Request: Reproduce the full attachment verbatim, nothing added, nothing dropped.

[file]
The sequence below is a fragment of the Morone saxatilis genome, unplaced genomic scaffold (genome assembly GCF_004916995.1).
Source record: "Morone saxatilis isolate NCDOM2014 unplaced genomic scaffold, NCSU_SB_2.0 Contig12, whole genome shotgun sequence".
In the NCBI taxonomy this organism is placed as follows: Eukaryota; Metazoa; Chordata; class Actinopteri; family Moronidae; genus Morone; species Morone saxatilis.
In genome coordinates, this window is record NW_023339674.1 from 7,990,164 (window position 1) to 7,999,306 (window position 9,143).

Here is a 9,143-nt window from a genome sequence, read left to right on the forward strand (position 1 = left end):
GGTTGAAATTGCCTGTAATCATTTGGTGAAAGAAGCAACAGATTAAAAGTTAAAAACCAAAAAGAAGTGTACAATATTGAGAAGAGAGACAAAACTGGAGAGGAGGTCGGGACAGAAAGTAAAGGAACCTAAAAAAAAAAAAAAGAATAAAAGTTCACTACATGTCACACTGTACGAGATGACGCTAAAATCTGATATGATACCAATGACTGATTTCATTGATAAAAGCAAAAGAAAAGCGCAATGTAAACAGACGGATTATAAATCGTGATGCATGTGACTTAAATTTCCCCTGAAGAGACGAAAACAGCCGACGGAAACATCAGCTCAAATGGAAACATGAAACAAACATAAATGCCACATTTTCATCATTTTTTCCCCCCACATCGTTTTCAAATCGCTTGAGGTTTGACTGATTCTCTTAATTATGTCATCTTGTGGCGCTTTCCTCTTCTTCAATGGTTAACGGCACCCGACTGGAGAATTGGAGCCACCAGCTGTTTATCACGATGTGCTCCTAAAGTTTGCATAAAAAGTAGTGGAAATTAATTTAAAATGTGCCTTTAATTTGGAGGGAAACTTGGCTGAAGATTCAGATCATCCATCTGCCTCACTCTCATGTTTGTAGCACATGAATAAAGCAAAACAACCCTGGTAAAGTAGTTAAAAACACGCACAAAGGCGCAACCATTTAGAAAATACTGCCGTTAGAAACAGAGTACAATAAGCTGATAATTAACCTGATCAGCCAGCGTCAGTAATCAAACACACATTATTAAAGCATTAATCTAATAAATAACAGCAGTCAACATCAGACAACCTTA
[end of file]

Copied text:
The sequence below is a fragment of the Morone saxatilis genome, unplaced genomic scaffold (genome assembly GCF_004916995.1).
Source record: "Morone saxatilis isolate NCDOM2014 unplaced genomic scaffold, NCSU_SB_2.0 Contig12, whole genome shotgun sequence".
In the NCBI taxonomy this organism is placed as follows: Eukaryota; Metazoa; Chordata; class Actinopteri; family Moronidae; genus Morone; species Morone saxatilis.
In genome coordinates, this window is record NW_023339674.1 from 7,990,164 (window position 1) to 7,999,306 (window position 9,143).

Here is a 9,143-nt window from a genome sequence, read left to right on the forward strand (position 1 = left end):
GGTTGAAATTGCCTGTAATCATTTGGTGAAAGAAGCAACAGATTAAAAGTTAAAAACCAAAAAGAAGTGTACAATATTGAGAAGAGAGACAAAACTGGAGAGGAGGTCGGGACAGAAAGTAAAGGAACCTAAAAAAAAAAAAAAGAATAAAAGTTCACTACATGTCACACTGTACGAGATGACGCTAAAATCTGATATGATACCAATGACTGATTTCATTGATAAAAGCAAAAGAAAAGCGCAATGTAAACAGACGGATTATAAATCGTGATGCATGTGACTTAAATTTCCCCTGAAGAGACGAAAACAGCCGACGGAAACATCAGCTCAAATGGAAACATGAAACAAACATAAATGCCACATTTTCATCATTTTTTCCCCCCACATCGTTTTCAAATCGCTTGAGGTTTGACTGATTCTCTTAATTATGTCATCTTGTGGCGCTTTCCTCTTCTTCAATGGTTAACGGCACCCGACTGGAGAATTGGAGCCACCAGCTGTTTATCACGATGTGCTCCTAAAGTTTGCATAAAAAGTAGTGGAAATTAATTTAAAATGTGCCTTTAATTTGGAGGGAAACTTGGCTGAAGATTCAGATCATCCATCTGCCTCACTCTCATGTTTGTAGCACATGAATAAAGCAAAACAACCCTGGTAAAGTAGTTAAAAACACGCACAAAGGCGCAACCATTTAGAAAATACTGCCGTTAGAAACAGAGTACAATAAGCTGATAATTAACCTGATCAGCCAGCGTCAGTAATCAAACACACATTATTAAAGCATTAATCTAATAAATAACAGCAGTCAACATCAGACAACCTTA